In February 2014 troops lacking military insignia invaded Crimea and swiftly took over key military and strategic sites. A referendum was hastily organised, even though it violated Ukrainian law and international norms. The Russian press claimed that 97 per cent of those who voted were in favour of annexation and 83 per cent of the electorate had turned out. While these figures were cited by international news media sources, a report by the President of Russia’s Council on Civil Society and Human Rights (that was posted at the president-sovet.ru web site) showed that only between 15-30 per cent of Crimean citizens voted for unification with Russia. With the bogus referendum swept under the rug, a treaty was signed between the newly proclaimed Republic of Crimea and the Russian Federation to initiate a process of integration.

July 24, 2017 - Greta Uehling

Trump declares support for Georgia despite Russian encroachment

US President Donald Trump’s connection to Georgia can be traced to 2011 after a meeting of then business tycoon Trump and Georgian President Mikheil Saakashvili in Trump Tower in New York. Later in 2012 Trump visited Batumi, a Georgian Black Sea resort, turning it into the main touristic hub in the region with an attempt […]

July 20, 2017 - Beka Kiria

Why the reforms in Ukraine are so slow?

Ukraine: The European frontier - a blog curated by Valerii Pekar.

July 19, 2017 - Valerii Pekar

Ukraine’s reforms: Taking off or yet to take off?

Following the Revolution of Dignity, Ukraine has put its hopes in a new generation of reformers and seeks to, or rather has to, break free from its corrupt power circles. This was the conclusion reached at a major Chatham House event on Ukraine’s transformation last week, just one day before the UK-Ukraine conference that launched Ukraine`s Reform Action plan 2017-2020. Although the conference began with a negative tone in reference to the ongoing war in the eastern parts of the country, it brightened, looking at the promising future for investors and young professionals in Ukraine.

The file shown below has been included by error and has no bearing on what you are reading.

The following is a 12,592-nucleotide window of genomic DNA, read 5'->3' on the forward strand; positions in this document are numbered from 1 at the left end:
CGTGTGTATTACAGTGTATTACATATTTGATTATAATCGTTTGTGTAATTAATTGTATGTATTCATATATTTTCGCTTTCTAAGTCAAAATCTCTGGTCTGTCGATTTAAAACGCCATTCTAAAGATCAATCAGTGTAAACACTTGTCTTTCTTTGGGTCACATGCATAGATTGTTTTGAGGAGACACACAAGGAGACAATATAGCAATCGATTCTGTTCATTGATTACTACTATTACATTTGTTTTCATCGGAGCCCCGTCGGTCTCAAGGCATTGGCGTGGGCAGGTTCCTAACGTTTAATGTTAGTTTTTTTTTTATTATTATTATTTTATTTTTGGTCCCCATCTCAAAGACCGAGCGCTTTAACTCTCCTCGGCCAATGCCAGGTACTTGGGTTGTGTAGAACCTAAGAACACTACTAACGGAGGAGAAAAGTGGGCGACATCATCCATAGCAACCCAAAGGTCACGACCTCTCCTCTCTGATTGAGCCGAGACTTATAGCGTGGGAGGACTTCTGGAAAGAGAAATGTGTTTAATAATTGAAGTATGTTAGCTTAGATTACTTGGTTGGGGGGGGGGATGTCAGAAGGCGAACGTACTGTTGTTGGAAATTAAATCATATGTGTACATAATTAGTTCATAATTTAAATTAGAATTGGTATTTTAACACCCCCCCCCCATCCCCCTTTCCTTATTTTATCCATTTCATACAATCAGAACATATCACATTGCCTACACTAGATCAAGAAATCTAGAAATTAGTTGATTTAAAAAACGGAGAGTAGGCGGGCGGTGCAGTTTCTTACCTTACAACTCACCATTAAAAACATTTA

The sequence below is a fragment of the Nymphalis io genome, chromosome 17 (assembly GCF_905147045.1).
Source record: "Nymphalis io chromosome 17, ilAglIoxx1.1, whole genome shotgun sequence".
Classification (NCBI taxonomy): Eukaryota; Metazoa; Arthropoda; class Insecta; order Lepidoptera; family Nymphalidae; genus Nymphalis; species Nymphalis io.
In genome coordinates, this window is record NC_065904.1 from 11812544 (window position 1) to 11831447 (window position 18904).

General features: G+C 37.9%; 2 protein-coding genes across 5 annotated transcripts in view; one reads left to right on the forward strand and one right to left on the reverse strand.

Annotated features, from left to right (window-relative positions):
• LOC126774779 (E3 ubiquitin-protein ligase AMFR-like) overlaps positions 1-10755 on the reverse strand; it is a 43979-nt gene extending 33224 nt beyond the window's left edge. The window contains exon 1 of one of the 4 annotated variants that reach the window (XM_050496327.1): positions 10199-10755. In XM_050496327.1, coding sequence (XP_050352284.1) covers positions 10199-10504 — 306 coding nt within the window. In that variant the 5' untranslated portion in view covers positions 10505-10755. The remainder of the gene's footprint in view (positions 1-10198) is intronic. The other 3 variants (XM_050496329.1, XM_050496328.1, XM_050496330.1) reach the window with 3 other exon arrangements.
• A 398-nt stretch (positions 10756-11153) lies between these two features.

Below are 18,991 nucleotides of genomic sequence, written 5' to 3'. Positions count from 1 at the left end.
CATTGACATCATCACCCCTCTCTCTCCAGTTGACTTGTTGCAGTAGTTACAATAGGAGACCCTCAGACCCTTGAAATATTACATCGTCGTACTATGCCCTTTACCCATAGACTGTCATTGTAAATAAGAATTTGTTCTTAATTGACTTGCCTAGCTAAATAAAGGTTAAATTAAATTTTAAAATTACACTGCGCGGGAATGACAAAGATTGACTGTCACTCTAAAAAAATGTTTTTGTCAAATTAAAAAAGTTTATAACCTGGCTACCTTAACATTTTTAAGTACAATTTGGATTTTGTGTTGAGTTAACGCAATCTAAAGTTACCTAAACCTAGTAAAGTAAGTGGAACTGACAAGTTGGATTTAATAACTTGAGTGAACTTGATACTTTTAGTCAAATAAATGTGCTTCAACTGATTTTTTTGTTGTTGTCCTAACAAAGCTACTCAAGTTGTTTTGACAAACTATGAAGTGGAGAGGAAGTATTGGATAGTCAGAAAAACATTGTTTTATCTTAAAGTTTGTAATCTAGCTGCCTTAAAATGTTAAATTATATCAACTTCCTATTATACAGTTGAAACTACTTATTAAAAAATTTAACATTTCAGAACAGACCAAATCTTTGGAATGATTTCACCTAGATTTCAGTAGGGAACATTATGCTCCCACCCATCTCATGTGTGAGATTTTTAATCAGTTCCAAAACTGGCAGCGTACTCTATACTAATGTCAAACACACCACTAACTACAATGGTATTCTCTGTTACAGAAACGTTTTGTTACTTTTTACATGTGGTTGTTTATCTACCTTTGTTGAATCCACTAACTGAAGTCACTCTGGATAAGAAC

Does Ukraine matter to Europe? This was the question that seemed to be at the core of the discussions. However, the overall answer to the question was rather mixed. What can and must Ukraine do to become a competitive and advanced European country, rather than a state which needs continuous help while failing to deliver on its own promises?

July 13, 2017 - Agne Dovydaityte

A bittersweet victory: Ukraine’s Association Agreement with the EU

After more than ten years of negotiations, the Association Agreement between the European Union (EU) and Ukraine came into full force in July 2017. The Agreement, which establishes an economic and political association between the two parties, had been provisionally in force since January 1st 2016.

July 10, 2017 - Oksana Khomei, Alena Permakova, Dmytro Sydorenko and Balazs Jarabik

Passion over censorship

This piece originally appeared in Issue 3/2017 of New Eastern Europe. Subscribe now.

July 7, 2017 - Mykola Riabchuk

Shifts of FDI – a lesson for Ukraine?

The role of foreign direct investment, or FDI, as an accelerator of economic growth of the receiving, i.e. the host, country is difficult to dispute (although, as there are always exceptions to every rule). These benefits include the increase in the level of investment, higher wages, transfer of technology, transfer of know-how, etc. Therefore, it is in the best interest of a country to attract such investments. This is especially true for developing economies. One of the reasons is because it is much more efficient to buy or receive new technologies than to develop them on your own.

In order to attract FDI, the economy has to first satisfy several conditions. These conditions depend on the reason for an investor to be interested in the host economy. Generally, in the literature on FDI, there are four main reasons: searching for new markets, searching for resources, searching for strategic assets and searching for efficiency. The last one involves such aspects as low-cost labour.

July 6, 2017 - Tomasz M. Napiórkowski